The Menstrual Phase
The first day of your menstrual period is considered Day 1 of your cycle. The menstrual phase includes your period. During this time, the endometrium (the built-up lining of the uterus) is shed, along with a little blood. Many of the problems that women experience with their menstrual cycle occur during this phase. For example, some women experience menstrual disorders such as dysmenorrhea (painful periods) or menorrhagia (unusually heavy periods).
The Follicular/Proliferative Phase
During the proliferative phase, the body produces a hormone called follicle-stimulating hormone (FSH). Follicle-stimulating hormone promotes the growth of a follicle (egg sac) within the ovary. An ovum (egg) matures in the follicle during the proliferative phase. FSH also stimulates the ovary to produce increasing amounts of estrogen. In turn, the estrogen causes endometrial tissue to build up (or proliferate), lining the interior of the uterus.
THE MIDPOINT OF THE MENSTRUAL CYCLE
(About Day 14 in a 28-Day Cycle)
The mature ovum bursts from the follicle about midway (approximately 2 weeks before onset of next menstrual period) through the menstrual cycle. This process is known as ovulation. The ovum then travels from the ovary down the fallopian tube, and into the uterus.
The Luteal/Secretory Phase
Once the ovum has been released, the follicle becomes a sac known as the corpus luteum ("yellow body," because it contains yellowish, fatty matter). A hormone called luteinizing hormone (LH) causes the corpus luteum to grow and to secrete progesterone, another female hormone.
During the secretory phase, progesterone makes the endometrial lining stronger and spongy in texture. Progesterone also stimulates glands in the endometrium. These glands produce uterine fluid, and their purpose is to support embryonic development if fertilization has occurred at or around the time of ovulation. It is in this phase of the menstrual cycle that women who suffer from premenstrual syndrome (PMS) may begin to experience their symptoms. Generally symptoms are worse during the last seven to ten days of the cycle, ending at or soon after the start of the menstrual period. In a woman who hasn't become pregnant, the level of progesterone peaks about a week after ovulation and then begins to drop along with the estrogen level. The flow of blood to the endometrium decreases, and its upper portion is broken down and shed during menstruation. At the same time, the corpus luteum withers.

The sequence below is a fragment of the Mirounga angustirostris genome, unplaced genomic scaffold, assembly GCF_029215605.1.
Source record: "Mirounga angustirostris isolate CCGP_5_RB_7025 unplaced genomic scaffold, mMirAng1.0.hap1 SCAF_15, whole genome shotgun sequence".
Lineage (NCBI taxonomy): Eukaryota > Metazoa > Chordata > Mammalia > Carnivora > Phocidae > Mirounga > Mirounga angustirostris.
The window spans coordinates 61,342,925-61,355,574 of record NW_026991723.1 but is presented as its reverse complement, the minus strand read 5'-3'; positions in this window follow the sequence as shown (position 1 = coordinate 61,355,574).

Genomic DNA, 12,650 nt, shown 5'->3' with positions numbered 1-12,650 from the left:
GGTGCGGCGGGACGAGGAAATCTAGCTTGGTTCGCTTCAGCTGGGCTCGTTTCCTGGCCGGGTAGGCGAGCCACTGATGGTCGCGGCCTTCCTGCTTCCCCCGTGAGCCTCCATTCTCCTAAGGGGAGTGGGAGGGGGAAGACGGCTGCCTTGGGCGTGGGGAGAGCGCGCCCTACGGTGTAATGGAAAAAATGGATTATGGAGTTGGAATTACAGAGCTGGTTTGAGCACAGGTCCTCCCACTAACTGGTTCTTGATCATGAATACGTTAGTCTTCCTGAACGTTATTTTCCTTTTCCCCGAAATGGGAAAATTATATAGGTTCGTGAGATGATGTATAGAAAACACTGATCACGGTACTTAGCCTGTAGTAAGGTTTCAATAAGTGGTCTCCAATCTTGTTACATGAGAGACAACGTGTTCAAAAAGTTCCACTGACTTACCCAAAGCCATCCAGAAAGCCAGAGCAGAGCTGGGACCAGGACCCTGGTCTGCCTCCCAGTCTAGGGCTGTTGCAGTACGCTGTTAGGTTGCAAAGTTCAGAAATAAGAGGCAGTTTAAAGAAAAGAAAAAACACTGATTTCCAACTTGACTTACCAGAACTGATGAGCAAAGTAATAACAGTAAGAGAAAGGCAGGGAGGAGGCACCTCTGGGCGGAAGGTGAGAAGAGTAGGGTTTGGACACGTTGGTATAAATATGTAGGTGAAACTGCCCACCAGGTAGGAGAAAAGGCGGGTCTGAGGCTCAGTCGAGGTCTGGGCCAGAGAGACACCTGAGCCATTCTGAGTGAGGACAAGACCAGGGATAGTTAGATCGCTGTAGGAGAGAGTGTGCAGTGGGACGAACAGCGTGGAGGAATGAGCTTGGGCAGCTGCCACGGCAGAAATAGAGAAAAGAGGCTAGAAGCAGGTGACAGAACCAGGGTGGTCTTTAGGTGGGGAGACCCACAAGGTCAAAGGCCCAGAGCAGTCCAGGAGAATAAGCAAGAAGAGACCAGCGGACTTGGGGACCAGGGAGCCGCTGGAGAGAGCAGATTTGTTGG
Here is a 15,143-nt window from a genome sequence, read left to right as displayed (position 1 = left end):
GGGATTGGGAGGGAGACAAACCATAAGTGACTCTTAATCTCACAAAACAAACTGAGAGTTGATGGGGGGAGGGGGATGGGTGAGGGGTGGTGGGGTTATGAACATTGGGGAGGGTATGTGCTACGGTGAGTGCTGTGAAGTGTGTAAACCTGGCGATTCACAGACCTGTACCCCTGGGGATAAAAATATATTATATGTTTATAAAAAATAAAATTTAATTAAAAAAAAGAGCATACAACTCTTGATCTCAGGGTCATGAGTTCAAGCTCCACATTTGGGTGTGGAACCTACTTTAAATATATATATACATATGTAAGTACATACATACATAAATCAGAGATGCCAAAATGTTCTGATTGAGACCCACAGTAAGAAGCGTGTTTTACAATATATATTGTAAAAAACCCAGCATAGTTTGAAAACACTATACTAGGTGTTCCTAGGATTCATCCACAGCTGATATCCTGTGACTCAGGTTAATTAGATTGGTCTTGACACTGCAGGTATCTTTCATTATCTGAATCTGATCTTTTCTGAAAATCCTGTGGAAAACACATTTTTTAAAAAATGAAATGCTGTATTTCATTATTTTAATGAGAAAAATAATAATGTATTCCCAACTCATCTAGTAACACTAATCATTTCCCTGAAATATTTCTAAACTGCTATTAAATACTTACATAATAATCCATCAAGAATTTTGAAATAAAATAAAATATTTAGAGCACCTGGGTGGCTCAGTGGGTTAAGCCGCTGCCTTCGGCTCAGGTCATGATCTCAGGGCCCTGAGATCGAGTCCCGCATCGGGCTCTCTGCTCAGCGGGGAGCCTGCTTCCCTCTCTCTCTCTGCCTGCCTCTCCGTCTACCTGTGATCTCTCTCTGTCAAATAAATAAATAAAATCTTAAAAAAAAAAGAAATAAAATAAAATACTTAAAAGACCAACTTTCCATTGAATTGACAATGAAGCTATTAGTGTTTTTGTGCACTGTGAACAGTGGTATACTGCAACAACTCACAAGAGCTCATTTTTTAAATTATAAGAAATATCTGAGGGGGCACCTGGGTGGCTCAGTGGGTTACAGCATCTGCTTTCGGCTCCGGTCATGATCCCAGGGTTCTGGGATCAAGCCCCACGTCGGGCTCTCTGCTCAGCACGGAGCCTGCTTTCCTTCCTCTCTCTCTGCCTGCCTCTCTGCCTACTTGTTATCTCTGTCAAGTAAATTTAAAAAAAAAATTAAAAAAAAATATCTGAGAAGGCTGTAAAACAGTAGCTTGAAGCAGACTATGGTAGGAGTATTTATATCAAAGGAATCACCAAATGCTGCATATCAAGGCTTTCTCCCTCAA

The dip in estrogen and progesterone at the end of the cycle help let the body know that it's time to start the cycle all over again. The menstrual cycle doesn't have to be a drag, it actually shows how complex your body is and a sign that it is functioning properly! Congratulations, you are a woman and being a woman is terrific!
The Ovarian Cycle chart shows the maturation and deterioration of the ovum and how it occurs every month.
The Endometrial Cycle chart shows how the endometrial lining builds up during the normal menstrual cycle and then is broken down and shed during menstruation (menses). Meanwhile at the same time back at the Ovarian Cycle chart, the corpus luteum withers.
Aren't women amazing! The menstrual cycle is actually a very cool and very complex process that results from the many parts of the body working together. The brain, the ovaries, the adrenal glands and even the thyroid, all have to come together with their different hormonal and chemical influences. I guess you could say it is kind of like a small orchestra in your body.
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